January 12, 2024

Seizures Identified as Potential Cause of Sudden Unexplained Deaths in Children

Article published by NYU Langone Health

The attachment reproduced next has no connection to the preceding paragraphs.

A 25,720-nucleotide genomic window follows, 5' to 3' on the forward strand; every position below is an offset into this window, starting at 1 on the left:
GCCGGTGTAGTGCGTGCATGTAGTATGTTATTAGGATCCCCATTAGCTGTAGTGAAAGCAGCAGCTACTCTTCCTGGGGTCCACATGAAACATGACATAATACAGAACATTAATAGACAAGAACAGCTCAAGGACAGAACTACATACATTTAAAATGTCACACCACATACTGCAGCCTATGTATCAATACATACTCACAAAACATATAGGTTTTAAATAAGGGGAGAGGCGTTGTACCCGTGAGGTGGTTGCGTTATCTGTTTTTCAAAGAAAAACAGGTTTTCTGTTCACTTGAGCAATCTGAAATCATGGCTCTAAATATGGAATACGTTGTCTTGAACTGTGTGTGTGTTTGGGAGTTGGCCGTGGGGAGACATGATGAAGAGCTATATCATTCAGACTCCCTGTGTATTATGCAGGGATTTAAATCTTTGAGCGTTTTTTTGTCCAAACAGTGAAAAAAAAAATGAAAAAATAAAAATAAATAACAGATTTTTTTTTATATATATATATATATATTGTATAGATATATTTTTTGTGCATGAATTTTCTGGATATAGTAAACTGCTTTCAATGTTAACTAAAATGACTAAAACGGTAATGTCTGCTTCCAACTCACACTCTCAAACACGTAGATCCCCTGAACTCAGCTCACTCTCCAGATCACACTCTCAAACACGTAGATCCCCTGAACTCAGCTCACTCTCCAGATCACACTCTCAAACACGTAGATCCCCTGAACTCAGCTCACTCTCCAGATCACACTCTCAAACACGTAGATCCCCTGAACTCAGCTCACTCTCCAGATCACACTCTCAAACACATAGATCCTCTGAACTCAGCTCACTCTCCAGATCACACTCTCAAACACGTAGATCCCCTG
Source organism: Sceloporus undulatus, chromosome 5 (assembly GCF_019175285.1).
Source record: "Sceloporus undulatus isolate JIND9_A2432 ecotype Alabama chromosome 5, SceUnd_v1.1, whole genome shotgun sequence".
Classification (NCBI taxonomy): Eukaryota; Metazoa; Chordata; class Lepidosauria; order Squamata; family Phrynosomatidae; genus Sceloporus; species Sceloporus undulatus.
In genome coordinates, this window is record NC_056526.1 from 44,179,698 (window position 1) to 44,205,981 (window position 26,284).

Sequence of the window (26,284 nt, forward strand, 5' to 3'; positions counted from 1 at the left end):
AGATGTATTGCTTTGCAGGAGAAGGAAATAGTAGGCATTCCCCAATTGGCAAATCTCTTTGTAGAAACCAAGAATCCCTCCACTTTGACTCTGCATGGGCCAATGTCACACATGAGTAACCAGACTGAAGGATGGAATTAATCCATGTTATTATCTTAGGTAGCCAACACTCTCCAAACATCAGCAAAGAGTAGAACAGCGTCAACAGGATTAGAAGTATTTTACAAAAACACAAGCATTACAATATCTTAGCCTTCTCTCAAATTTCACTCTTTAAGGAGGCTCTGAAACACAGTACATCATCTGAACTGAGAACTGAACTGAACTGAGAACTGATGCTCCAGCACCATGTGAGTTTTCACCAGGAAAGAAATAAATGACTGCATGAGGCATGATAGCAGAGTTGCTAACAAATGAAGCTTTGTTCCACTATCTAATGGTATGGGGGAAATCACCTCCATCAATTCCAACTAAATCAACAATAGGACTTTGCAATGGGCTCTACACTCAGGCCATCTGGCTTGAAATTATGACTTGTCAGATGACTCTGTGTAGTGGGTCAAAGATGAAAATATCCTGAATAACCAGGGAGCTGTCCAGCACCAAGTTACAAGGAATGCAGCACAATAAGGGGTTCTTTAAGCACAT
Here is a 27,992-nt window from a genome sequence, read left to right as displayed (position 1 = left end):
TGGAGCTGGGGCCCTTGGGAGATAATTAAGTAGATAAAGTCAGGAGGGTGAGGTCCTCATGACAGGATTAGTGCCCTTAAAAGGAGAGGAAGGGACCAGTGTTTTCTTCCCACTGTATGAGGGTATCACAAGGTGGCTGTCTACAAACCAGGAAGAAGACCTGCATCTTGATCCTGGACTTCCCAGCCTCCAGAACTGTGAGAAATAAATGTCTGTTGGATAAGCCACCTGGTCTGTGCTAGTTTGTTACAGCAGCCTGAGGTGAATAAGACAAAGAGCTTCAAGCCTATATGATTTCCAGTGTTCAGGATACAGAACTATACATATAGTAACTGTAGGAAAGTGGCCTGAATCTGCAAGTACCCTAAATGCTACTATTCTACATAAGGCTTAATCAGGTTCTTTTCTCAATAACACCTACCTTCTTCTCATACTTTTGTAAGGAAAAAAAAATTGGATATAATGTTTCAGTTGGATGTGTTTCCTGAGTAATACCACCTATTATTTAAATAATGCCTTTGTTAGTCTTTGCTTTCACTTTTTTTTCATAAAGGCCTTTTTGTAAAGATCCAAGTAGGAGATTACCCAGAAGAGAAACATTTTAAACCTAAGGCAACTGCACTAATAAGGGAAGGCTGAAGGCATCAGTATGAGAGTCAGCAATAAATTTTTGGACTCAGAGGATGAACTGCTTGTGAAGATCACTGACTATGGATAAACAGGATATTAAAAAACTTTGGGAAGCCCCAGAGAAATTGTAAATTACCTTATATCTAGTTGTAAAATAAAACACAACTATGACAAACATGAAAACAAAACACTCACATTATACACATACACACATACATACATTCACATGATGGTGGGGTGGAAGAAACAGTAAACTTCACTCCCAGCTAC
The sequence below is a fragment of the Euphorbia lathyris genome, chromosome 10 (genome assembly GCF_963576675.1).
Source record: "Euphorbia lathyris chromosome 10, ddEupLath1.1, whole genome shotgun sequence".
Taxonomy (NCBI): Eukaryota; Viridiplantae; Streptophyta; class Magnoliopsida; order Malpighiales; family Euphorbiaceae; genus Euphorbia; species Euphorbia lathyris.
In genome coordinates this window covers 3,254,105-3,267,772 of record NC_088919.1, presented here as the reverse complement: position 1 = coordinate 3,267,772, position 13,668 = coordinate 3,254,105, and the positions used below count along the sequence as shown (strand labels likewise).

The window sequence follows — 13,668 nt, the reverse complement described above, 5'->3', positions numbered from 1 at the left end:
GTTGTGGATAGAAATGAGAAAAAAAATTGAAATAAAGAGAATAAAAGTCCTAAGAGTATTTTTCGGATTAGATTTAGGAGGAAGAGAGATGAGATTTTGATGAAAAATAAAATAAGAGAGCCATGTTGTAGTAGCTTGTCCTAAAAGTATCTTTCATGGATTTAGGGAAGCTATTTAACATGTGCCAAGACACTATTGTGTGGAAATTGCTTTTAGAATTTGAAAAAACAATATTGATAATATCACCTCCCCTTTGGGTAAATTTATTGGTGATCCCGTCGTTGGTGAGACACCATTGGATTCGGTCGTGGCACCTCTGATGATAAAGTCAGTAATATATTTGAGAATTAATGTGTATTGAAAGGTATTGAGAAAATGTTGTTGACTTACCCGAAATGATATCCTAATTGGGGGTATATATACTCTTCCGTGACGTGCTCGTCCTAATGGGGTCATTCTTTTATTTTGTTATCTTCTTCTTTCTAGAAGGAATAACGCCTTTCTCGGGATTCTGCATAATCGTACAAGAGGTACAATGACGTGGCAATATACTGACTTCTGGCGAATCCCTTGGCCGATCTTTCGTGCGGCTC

In a study designed to better understand sudden unexpected deaths in young children, which usually occur during sleep, researchers have identified brief seizures accompanied by muscle convulsions as a potential cause. The study findings come from a registry of more than 300 cases of sudden unexplained death in children (SUDC) at NYU Grossman School of Medicine. Researchers used extensive medical record analysis and video evidence donated by families to document the inexplicable deaths of seven toddlers that were potentially attributable to seizures. For decades, researchers have sought an explanation to sudden death events in children, noticing a link between those with a history of febrile seizures (seizures accompanied by fever). Earlier research had reported that children who died suddenly and unexpectedly were 10 times more likely to have had febrile seizures than children who did not die suddenly and unexpectedly. Febrile seizures are also noted in one-third of SUDC cases registered at NYU Langone Health. Published in the journal Neurology, the new study involved an analysis of the rare SUDC cases for which there were home video recordings. “Our study, although small, offers the first direct evidence that seizures may be responsible for some sudden deaths in children, which are usually unwitnessed during sleep,” said study lead investigator Laura Gould, MSc, MA, PT, a research assistant professor at NYU Langone. Gould points out that if not for the video evidence, the death investigations would not have implicated a seizure. “These findings show that seizures are much more common than patients’ medical histories suggest, and that further research is needed to determine if seizures are frequent occurrences in sleep-related deaths in toddlers, and potentially in infants, older children, and adults,” said study senior investigator and neurologist Orrin Devinsky, MD.